MY DAY: Spontaneous adventures

Some of my most fun, fondest memories are of spontaneous adventures initiated by my mother, and her parents, Grandpa Leroy and Grandma Donna.

I thrive on structure, organization, and planning. However, I do love me some good spontaneous adventures!

At any given time, it was not unusual for my mother to ask, for no particular reason of celebration, “want to go get a milkshake?”

Many times, this meant driving 30miles to Steak N Shake in Anderson Indiana.  It never really mattered what time of year, or even if there was a snowstorm in progress. We went to get our milkshakes.

My grandparents were equally spontaneous, and even up to each one’s passing away, still maintained a sense of adventure, and, always, tons of fun.

There were a number of times, during my youth, when we were sitting at the breakfast table, and one of my grandparents would say, “let’s go to St. Louis” or “let’s go to Holland Michigan” or “let’s go to Mammoth Cave.” 

And these spontaneous adventures were not limited to just summer, either. 

Even our non-spontaneous trips were always filled with fun, and adventure. 

Sometimes, the fun and adventure were intermingled if Mother happened to be behind the wheel, and Grandpa wasn’t paying attention as the navigator. 

Of all Mother’s many wonderful qualities, I am so grateful I did not inherit her lack of direction. 

The blizzard of 1978 found most families imprisoned in their homes until the digging out commenced.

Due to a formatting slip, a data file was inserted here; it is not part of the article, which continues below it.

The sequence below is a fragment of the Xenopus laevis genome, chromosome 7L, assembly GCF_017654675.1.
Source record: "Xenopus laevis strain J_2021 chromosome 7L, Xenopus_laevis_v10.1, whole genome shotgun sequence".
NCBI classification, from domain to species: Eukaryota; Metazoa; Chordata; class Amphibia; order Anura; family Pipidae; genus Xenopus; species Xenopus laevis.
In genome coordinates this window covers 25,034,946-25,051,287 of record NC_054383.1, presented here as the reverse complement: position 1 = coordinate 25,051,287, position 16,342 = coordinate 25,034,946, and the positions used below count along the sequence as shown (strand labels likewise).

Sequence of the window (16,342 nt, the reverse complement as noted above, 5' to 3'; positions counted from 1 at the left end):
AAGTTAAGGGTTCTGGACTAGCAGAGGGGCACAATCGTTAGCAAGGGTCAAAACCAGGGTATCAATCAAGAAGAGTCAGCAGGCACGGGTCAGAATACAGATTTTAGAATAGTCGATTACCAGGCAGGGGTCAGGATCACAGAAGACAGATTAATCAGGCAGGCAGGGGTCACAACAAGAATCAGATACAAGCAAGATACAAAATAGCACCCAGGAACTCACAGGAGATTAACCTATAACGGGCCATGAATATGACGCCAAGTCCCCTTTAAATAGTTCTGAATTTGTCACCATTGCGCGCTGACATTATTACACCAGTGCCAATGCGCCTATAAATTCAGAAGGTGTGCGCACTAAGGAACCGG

But, not our family.

While Grandma Donna was homebound at our house in Elwood, Grandpa was snowed in out at the farm.  Apparently, his nerves were on edge when he could not reach us via our home phone. He was not at all pleased when he learned we were enjoying ourselves at Pizza Hut during the main thrust of the blizzard.

In college, I often initiated spontaneous trips, or events. 

When I moved to Dayton, Ohio, August 1990, I seemed to be matched with the perfect friends who were always ready, at a moment’s notice, for a quick escape to Myrtle Beach, Lincolns Indiana boyhood home, Jefferson’s Monticello, New York City, Walt Disney World, or any other place that tickled my fancy at the moment.

As a dad, I never once abandoned my spontaneity. I don’t know how I possibly could.

The boys, as each one arrived, became accustomed to me calling up the stairs, at midnight, even on a school night, “Anyone want some Bill’s Donuts?”

Within seconds, I would hear feet scurrying down the stairs, and teenagers, still struggling into their clothing, climbed into the car.

During the summer months when I only taught three days a week, we would be at supper on Wednesday night, and I would announce, “You have 30 minutes to pack your bags. Someone get Flyer’s stuff ready, and someone prep Logan’s food and water.”

More than once, we ended up on Roanoke Island on the Outer Banks where we went directly to Kitty Hawk kites store to purchase new kites to fly at the Wright Brothers’ memorial, or Jockey Ridge State Park.

At 51 years old, I do not seem to be slowing down.  As an empty nester, I have even more flexibility for my spontaneity, and adventures.

About Wright Flyer Guy

Darin is a single adoptive father, a teacher, playwright, and musical theatre director from Kettering, Ohio.
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